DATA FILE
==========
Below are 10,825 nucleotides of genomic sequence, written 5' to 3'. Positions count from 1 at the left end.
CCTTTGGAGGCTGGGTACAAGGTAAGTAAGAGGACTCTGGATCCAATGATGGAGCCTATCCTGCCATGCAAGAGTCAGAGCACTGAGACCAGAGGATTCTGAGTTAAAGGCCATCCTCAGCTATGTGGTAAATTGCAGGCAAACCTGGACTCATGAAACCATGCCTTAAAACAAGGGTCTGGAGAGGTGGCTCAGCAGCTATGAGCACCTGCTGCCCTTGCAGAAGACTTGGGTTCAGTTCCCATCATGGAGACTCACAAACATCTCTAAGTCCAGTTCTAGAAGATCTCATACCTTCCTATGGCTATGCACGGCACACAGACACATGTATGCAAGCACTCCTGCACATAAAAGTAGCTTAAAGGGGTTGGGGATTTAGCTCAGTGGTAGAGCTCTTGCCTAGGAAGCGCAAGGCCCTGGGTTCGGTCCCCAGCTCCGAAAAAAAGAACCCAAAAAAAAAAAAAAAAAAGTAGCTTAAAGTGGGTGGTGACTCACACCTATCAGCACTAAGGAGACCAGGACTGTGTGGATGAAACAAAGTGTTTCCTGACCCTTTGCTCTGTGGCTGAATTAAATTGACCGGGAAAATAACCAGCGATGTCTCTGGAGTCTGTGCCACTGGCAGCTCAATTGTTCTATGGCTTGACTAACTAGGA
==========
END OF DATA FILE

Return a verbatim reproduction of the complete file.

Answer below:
Below are 10,825 nucleotides of genomic sequence, written 5' to 3'. Positions count from 1 at the left end.
CCTTTGGAGGCTGGGTACAAGGTAAGTAAGAGGACTCTGGATCCAATGATGGAGCCTATCCTGCCATGCAAGAGTCAGAGCACTGAGACCAGAGGATTCTGAGTTAAAGGCCATCCTCAGCTATGTGGTAAATTGCAGGCAAACCTGGACTCATGAAACCATGCCTTAAAACAAGGGTCTGGAGAGGTGGCTCAGCAGCTATGAGCACCTGCTGCCCTTGCAGAAGACTTGGGTTCAGTTCCCATCATGGAGACTCACAAACATCTCTAAGTCCAGTTCTAGAAGATCTCATACCTTCCTATGGCTATGCACGGCACACAGACACATGTATGCAAGCACTCCTGCACATAAAAGTAGCTTAAAGGGGTTGGGGATTTAGCTCAGTGGTAGAGCTCTTGCCTAGGAAGCGCAAGGCCCTGGGTTCGGTCCCCAGCTCCGAAAAAAAGAACCCAAAAAAAAAAAAAAAAAAGTAGCTTAAAGTGGGTGGTGACTCACACCTATCAGCACTAAGGAGACCAGGACTGTGTGGATGAAACAAAGTGTTTCCTGACCCTTTGCTCTGTGGCTGAATTAAATTGACCGGGAAAATAACCAGCGATGTCTCTGGAGTCTGTGCCACTGGCAGCTCAATTGTTCTATGGCTTGACTAACTAGGA